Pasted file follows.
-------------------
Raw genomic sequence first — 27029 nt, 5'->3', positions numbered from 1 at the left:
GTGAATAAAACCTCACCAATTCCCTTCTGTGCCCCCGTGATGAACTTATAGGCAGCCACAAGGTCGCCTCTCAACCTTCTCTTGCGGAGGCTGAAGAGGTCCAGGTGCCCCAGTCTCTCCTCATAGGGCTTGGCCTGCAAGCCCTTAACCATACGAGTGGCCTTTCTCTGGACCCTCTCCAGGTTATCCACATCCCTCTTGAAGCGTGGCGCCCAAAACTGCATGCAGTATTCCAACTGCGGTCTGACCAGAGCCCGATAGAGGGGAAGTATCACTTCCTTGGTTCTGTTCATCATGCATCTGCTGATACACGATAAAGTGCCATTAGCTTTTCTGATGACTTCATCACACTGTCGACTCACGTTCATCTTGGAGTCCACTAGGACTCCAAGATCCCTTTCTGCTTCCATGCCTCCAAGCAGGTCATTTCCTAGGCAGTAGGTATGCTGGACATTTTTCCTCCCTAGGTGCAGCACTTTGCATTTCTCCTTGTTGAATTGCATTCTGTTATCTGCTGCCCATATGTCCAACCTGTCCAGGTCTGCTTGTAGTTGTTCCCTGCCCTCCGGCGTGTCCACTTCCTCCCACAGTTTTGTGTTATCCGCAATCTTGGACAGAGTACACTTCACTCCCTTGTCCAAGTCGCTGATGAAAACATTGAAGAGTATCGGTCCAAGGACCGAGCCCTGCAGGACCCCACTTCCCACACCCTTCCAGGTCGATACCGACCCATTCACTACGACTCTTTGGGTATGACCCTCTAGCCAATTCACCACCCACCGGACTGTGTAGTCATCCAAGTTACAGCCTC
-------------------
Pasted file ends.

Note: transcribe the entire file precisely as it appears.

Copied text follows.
Raw genomic sequence first — 27029 nt, 5'->3', positions numbered from 1 at the left:
GTGAATAAAACCTCACCAATTCCCTTCTGTGCCCCCGTGATGAACTTATAGGCAGCCACAAGGTCGCCTCTCAACCTTCTCTTGCGGAGGCTGAAGAGGTCCAGGTGCCCCAGTCTCTCCTCATAGGGCTTGGCCTGCAAGCCCTTAACCATACGAGTGGCCTTTCTCTGGACCCTCTCCAGGTTATCCACATCCCTCTTGAAGCGTGGCGCCCAAAACTGCATGCAGTATTCCAACTGCGGTCTGACCAGAGCCCGATAGAGGGGAAGTATCACTTCCTTGGTTCTGTTCATCATGCATCTGCTGATACACGATAAAGTGCCATTAGCTTTTCTGATGACTTCATCACACTGTCGACTCACGTTCATCTTGGAGTCCACTAGGACTCCAAGATCCCTTTCTGCTTCCATGCCTCCAAGCAGGTCATTTCCTAGGCAGTAGGTATGCTGGACATTTTTCCTCCCTAGGTGCAGCACTTTGCATTTCTCCTTGTTGAATTGCATTCTGTTATCTGCTGCCCATATGTCCAACCTGTCCAGGTCTGCTTGTAGTTGTTCCCTGCCCTCCGGCGTGTCCACTTCCTCCCACAGTTTTGTGTTATCCGCAATCTTGGACAGAGTACACTTCACTCCCTTGTCCAAGTCGCTGATGAAAACATTGAAGAGTATCGGTCCAAGGACCGAGCCCTGCAGGACCCCACTTCCCACACCCTTCCAGGTCGATACCGACCCATTCACTACGACTCTTTGGGTATGACCCTCTAGCCAATTCACCACCCACCGGACTGTGTAGTCATCCAAGTTACAGCCTC